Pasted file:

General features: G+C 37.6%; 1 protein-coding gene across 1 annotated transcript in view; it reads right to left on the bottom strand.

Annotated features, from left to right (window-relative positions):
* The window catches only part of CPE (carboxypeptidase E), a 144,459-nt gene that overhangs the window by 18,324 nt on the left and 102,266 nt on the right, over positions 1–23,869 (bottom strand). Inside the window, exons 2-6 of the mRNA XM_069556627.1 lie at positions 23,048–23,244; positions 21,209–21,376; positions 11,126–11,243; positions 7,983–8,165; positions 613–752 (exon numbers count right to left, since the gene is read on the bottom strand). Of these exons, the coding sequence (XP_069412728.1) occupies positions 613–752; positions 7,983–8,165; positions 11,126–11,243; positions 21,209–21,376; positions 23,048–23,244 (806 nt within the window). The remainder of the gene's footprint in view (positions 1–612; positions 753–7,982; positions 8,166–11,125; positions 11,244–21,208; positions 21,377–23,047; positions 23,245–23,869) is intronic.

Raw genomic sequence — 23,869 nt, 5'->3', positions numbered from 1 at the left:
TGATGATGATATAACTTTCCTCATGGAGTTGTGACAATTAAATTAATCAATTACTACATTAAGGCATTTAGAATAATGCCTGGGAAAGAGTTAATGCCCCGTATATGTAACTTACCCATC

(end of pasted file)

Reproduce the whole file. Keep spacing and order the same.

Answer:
General features: G+C 37.6%; 1 protein-coding gene across 1 annotated transcript in view; it reads right to left on the bottom strand.

Annotated features, from left to right (window-relative positions):
* The window catches only part of CPE (carboxypeptidase E), a 144,459-nt gene that overhangs the window by 18,324 nt on the left and 102,266 nt on the right, over positions 1–23,869 (bottom strand). Inside the window, exons 2-6 of the mRNA XM_069556627.1 lie at positions 23,048–23,244; positions 21,209–21,376; positions 11,126–11,243; positions 7,983–8,165; positions 613–752 (exon numbers count right to left, since the gene is read on the bottom strand). Of these exons, the coding sequence (XP_069412728.1) occupies positions 613–752; positions 7,983–8,165; positions 11,126–11,243; positions 21,209–21,376; positions 23,048–23,244 (806 nt within the window). The remainder of the gene's footprint in view (positions 1–612; positions 753–7,982; positions 8,166–11,125; positions 11,244–21,208; positions 21,377–23,047; positions 23,245–23,869) is intronic.

Raw genomic sequence — 23,869 nt, 5'->3', positions numbered from 1 at the left:
TGATGATGATATAACTTTCCTCATGGAGTTGTGACAATTAAATTAATCAATTACTACATTAAGGCATTTAGAATAATGCCTGGGAAAGAGTTAATGCCCCGTATATGTAACTTACCCATC